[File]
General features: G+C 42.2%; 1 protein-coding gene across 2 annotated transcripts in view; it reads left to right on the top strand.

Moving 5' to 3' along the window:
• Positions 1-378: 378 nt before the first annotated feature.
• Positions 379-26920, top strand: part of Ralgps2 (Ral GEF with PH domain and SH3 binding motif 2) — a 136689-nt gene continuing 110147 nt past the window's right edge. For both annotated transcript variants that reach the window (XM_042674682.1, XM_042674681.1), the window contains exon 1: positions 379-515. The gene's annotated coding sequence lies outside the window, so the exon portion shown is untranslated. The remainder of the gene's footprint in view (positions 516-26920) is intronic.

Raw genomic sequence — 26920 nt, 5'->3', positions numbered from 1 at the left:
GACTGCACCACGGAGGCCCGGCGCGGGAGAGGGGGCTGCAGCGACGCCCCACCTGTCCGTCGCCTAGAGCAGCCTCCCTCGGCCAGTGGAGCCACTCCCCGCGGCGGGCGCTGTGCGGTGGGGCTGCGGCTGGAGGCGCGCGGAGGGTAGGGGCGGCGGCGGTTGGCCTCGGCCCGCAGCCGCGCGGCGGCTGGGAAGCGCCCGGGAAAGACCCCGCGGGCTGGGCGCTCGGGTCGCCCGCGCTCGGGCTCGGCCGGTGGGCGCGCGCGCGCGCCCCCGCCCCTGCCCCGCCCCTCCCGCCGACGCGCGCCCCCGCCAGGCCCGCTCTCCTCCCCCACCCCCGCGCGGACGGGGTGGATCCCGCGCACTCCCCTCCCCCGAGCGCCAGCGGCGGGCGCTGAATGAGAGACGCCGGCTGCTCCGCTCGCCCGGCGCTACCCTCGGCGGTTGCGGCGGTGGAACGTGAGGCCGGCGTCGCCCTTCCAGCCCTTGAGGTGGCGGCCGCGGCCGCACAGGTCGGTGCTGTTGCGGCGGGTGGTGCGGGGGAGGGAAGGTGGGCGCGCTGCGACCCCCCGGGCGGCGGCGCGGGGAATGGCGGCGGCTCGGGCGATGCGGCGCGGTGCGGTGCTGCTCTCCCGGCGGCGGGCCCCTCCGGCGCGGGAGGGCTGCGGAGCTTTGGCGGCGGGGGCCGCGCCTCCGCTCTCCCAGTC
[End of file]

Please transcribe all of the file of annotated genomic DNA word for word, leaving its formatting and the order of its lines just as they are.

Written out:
General features: G+C 42.2%; 1 protein-coding gene across 2 annotated transcripts in view; it reads left to right on the top strand.

Moving 5' to 3' along the window:
• Positions 1-378: 378 nt before the first annotated feature.
• Positions 379-26920, top strand: part of Ralgps2 (Ral GEF with PH domain and SH3 binding motif 2) — a 136689-nt gene continuing 110147 nt past the window's right edge. For both annotated transcript variants that reach the window (XM_042674682.1, XM_042674681.1), the window contains exon 1: positions 379-515. The gene's annotated coding sequence lies outside the window, so the exon portion shown is untranslated. The remainder of the gene's footprint in view (positions 516-26920) is intronic.

Raw genomic sequence — 26920 nt, 5'->3', positions numbered from 1 at the left:
GACTGCACCACGGAGGCCCGGCGCGGGAGAGGGGGCTGCAGCGACGCCCCACCTGTCCGTCGCCTAGAGCAGCCTCCCTCGGCCAGTGGAGCCACTCCCCGCGGCGGGCGCTGTGCGGTGGGGCTGCGGCTGGAGGCGCGCGGAGGGTAGGGGCGGCGGCGGTTGGCCTCGGCCCGCAGCCGCGCGGCGGCTGGGAAGCGCCCGGGAAAGACCCCGCGGGCTGGGCGCTCGGGTCGCCCGCGCTCGGGCTCGGCCGGTGGGCGCGCGCGCGCGCCCCCGCCCCTGCCCCGCCCCTCCCGCCGACGCGCGCCCCCGCCAGGCCCGCTCTCCTCCCCCACCCCCGCGCGGACGGGGTGGATCCCGCGCACTCCCCTCCCCCGAGCGCCAGCGGCGGGCGCTGAATGAGAGACGCCGGCTGCTCCGCTCGCCCGGCGCTACCCTCGGCGGTTGCGGCGGTGGAACGTGAGGCCGGCGTCGCCCTTCCAGCCCTTGAGGTGGCGGCCGCGGCCGCACAGGTCGGTGCTGTTGCGGCGGGTGGTGCGGGGGAGGGAAGGTGGGCGCGCTGCGACCCCCCGGGCGGCGGCGCGGGGAATGGCGGCGGCTCGGGCGATGCGGCGCGGTGCGGTGCTGCTCTCCCGGCGGCGGGCCCCTCCGGCGCGGGAGGGCTGCGGAGCTTTGGCGGCGGGGGCCGCGCCTCCGCTCTCCCAGTC